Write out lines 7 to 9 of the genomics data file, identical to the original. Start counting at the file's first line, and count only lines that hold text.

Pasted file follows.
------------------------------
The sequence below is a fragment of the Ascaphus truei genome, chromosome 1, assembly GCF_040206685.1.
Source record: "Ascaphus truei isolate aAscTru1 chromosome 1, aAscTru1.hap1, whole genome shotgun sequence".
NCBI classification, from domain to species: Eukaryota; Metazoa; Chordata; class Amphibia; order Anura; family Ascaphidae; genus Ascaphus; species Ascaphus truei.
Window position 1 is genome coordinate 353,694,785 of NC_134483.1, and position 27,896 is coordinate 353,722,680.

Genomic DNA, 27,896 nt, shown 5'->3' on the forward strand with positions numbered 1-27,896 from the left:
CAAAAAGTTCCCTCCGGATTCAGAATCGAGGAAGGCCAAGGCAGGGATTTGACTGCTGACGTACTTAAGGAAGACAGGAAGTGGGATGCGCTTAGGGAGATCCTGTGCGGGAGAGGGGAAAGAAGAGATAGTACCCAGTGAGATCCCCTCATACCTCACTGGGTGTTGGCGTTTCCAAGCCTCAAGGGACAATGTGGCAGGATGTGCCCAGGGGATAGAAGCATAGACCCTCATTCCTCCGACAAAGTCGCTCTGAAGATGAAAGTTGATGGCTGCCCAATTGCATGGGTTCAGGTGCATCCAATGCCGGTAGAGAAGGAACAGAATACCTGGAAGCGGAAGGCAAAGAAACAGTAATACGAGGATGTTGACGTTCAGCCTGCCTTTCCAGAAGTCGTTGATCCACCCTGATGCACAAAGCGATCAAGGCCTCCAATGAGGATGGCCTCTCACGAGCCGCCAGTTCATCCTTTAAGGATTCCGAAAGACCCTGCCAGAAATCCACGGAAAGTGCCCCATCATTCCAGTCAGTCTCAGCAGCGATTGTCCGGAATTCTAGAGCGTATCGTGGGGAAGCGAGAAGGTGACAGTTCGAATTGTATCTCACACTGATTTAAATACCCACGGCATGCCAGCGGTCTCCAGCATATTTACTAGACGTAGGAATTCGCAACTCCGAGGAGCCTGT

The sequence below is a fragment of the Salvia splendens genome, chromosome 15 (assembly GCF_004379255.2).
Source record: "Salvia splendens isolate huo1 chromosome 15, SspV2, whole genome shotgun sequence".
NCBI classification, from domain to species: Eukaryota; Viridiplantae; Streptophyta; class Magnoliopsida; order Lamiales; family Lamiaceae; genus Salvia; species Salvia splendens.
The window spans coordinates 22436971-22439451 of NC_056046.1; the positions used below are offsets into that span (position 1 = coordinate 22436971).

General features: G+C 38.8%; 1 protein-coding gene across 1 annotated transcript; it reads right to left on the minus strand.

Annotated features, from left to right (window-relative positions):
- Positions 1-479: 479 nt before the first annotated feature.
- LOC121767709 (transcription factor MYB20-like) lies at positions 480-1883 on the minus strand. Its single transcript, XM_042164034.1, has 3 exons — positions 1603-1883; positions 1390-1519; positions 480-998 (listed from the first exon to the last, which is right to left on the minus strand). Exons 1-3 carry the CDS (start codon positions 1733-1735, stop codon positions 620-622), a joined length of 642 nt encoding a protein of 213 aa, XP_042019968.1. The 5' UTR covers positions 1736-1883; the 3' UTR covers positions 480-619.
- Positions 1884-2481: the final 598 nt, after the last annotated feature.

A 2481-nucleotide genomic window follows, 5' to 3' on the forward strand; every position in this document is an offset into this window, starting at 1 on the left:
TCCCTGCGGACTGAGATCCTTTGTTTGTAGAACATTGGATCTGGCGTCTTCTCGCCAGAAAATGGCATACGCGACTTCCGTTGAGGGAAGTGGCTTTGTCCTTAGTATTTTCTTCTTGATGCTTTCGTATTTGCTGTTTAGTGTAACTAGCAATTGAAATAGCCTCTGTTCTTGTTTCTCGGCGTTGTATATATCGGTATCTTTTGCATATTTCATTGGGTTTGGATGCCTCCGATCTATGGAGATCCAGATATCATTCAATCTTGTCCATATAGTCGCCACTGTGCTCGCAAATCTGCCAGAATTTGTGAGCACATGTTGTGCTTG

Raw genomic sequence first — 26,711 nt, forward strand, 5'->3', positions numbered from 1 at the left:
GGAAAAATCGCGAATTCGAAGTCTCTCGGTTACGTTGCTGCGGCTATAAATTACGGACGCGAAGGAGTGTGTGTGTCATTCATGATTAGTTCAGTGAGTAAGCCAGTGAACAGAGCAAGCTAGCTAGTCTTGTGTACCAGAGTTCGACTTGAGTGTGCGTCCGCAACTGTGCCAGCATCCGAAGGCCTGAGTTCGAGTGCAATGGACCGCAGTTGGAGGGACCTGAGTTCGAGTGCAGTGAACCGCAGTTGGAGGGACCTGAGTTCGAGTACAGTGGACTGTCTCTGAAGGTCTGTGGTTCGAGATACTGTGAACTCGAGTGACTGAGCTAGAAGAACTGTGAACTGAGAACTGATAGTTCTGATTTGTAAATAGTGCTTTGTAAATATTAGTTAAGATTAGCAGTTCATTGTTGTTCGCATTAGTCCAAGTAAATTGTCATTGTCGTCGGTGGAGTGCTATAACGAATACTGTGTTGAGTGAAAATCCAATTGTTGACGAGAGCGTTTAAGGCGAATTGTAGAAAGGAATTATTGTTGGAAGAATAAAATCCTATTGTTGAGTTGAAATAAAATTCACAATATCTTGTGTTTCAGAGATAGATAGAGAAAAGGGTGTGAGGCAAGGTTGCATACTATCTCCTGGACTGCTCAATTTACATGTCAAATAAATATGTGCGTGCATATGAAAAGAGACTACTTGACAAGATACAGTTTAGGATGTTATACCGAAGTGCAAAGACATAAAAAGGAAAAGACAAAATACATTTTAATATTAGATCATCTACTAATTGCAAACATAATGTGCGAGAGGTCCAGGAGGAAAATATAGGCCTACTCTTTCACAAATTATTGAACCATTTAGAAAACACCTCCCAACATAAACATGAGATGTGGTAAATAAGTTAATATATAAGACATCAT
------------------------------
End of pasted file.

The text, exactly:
The sequence below is a fragment of the Salvia splendens genome, chromosome 15 (assembly GCF_004379255.2).
Source record: "Salvia splendens isolate huo1 chromosome 15, SspV2, whole genome shotgun sequence".
NCBI classification, from domain to species: Eukaryota; Viridiplantae; Streptophyta; class Magnoliopsida; order Lamiales; family Lamiaceae; genus Salvia; species Salvia splendens.